As promised, here’s the first notes from the Radio 3 interview of Edmund de Waal (EdW) by John Tusa (JT) at the weekend. It was a fascinating discussion and I want to get the key comments recorded here.

On the experiences that influenced him during childhood:

EdW: There was the interest of living next to cathedrals, it was a clerical family and so we lived next to some very, very good Gothic cathedrals and I think some of my early experiences of wandering through buildings and feeling different kinds of spaces were very, very important. I do remember being startled by how beautiful and interesting and odd a lot of the spaces in those cathedrals were. Those are some of my very earliest memories, so perhaps that something that fed into my feeling for objects.

JT: The spaces rather than the shapes?

EdW: Absolutely. The way in which you move, for instance in Canterbury cathedral … from very high spaces into the crypt, you descend into spaces or get trapped in spaces and then come out again into completely different volumes and that sense of how spaces can change atmosphere and spaces can change your emotions seemed to me something that was very interesting. I suppose that is something that does connect to pots quite directly.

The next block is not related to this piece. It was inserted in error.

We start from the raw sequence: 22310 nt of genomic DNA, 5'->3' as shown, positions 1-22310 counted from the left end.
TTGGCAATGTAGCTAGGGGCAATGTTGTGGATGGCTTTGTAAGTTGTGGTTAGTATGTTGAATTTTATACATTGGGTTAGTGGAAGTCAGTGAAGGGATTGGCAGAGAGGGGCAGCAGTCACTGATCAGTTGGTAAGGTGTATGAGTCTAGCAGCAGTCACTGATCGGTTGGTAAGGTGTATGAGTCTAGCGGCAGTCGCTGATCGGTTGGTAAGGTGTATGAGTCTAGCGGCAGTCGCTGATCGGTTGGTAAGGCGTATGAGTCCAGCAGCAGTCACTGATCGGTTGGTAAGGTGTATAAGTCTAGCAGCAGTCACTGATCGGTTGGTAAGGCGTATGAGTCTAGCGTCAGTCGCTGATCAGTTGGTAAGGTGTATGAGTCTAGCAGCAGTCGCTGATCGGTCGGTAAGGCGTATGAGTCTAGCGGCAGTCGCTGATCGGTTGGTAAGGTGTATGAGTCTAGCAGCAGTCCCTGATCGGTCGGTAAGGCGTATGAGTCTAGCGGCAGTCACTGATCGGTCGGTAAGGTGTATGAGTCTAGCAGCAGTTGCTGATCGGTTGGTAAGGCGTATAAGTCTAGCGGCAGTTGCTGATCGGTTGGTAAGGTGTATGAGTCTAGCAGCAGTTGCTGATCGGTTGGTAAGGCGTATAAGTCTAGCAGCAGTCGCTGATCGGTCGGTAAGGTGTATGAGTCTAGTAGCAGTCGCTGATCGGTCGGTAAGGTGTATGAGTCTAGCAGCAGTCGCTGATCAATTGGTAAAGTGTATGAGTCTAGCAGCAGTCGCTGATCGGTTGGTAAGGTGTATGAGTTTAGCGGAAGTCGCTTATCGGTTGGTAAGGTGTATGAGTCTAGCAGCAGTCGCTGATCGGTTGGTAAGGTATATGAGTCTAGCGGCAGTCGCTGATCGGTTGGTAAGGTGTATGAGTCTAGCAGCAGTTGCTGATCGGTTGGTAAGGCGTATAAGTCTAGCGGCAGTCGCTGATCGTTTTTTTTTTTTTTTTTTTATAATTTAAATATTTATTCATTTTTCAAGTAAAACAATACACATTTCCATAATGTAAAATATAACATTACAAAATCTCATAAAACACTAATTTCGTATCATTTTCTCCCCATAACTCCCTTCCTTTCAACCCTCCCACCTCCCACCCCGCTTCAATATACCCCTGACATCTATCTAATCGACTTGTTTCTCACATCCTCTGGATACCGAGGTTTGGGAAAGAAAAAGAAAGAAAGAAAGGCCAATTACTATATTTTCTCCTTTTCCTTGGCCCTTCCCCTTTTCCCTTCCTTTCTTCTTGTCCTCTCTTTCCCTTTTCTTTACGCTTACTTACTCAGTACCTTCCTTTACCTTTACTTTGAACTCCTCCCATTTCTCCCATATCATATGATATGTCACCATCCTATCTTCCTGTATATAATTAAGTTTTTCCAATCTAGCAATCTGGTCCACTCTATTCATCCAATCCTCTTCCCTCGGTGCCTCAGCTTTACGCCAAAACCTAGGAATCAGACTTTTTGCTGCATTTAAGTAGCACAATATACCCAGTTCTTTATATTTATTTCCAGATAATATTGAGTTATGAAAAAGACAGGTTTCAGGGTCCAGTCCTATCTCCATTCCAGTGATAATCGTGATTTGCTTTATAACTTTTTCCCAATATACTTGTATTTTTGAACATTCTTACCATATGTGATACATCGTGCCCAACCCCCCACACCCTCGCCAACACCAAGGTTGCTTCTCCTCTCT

On the subject of his early teacher and repetition:

JT: Why did he think that making 250 honey pots taught you anything?

EdW: Because there’s a very basic level of skill that is only acquired through repetition. It’s one of those truisms that’s very difficult to get round in ceramics because people make it into a moral law, but it seems self evident to me that the more objects you make of the same size, the same shape, the more attuned you get to slight differences. Your eye and your hand become more carefully attuned to difference.

On using porcelain; it’s unpredictable nature and the cultural baggage that can be embodied in a material:

JT: Give me a thumbnail difference of what working in porcelain is and what working in earthenware or stoneware is.

EdW: It’s a very plastic material, but it’s a very treacherous material, you have to work very quickly and decisively. It’s a very seductive material as well, very smooth and very beautiful; but the interesting thing is, when you fire it you can’t completely control the results. When you fire it to the temparatures I’m firing my porcelain to, it bends and warps and moves around. So you can’t make a perfect porcelain pot, or I can’t make a perfect porcelain pot. So what you’re dealing with is a material which is susceptible to gesture, how you handle it, to your movements around it …

Porcelain, for me, had all those somatic bodily experiences of being able to move the clay around in a new way. But also, porcelain is part of the great matrix of how culture has happened; it’s the silk road, it’s how pots have moved from the East to the West, it’s full of lots of different historical references.